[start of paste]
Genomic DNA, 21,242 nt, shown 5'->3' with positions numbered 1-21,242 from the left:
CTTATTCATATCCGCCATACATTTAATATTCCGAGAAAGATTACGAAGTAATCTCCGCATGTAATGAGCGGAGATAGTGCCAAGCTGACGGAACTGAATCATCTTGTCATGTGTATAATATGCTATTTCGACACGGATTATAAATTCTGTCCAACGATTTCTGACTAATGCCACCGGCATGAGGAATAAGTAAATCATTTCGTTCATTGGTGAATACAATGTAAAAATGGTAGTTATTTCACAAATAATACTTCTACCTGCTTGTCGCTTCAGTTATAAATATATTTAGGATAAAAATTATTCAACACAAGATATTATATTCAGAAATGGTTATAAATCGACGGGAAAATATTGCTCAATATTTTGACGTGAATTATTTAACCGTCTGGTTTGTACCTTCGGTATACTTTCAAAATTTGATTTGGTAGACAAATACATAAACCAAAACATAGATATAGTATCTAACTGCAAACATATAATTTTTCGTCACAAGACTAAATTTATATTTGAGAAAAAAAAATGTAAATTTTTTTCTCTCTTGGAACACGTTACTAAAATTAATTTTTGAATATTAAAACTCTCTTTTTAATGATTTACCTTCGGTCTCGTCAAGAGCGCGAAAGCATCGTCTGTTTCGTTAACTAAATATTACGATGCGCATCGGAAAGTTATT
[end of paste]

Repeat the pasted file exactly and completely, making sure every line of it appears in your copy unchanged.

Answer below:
Genomic DNA, 21,242 nt, shown 5'->3' with positions numbered 1-21,242 from the left:
CTTATTCATATCCGCCATACATTTAATATTCCGAGAAAGATTACGAAGTAATCTCCGCATGTAATGAGCGGAGATAGTGCCAAGCTGACGGAACTGAATCATCTTGTCATGTGTATAATATGCTATTTCGACACGGATTATAAATTCTGTCCAACGATTTCTGACTAATGCCACCGGCATGAGGAATAAGTAAATCATTTCGTTCATTGGTGAATACAATGTAAAAATGGTAGTTATTTCACAAATAATACTTCTACCTGCTTGTCGCTTCAGTTATAAATATATTTAGGATAAAAATTATTCAACACAAGATATTATATTCAGAAATGGTTATAAATCGACGGGAAAATATTGCTCAATATTTTGACGTGAATTATTTAACCGTCTGGTTTGTACCTTCGGTATACTTTCAAAATTTGATTTGGTAGACAAATACATAAACCAAAACATAGATATAGTATCTAACTGCAAACATATAATTTTTCGTCACAAGACTAAATTTATATTTGAGAAAAAAAAATGTAAATTTTTTTCTCTCTTGGAACACGTTACTAAAATTAATTTTTGAATATTAAAACTCTCTTTTTAATGATTTACCTTCGGTCTCGTCAAGAGCGCGAAAGCATCGTCTGTTTCGTTAACTAAATATTACGATGCGCATCGGAAAGTTATT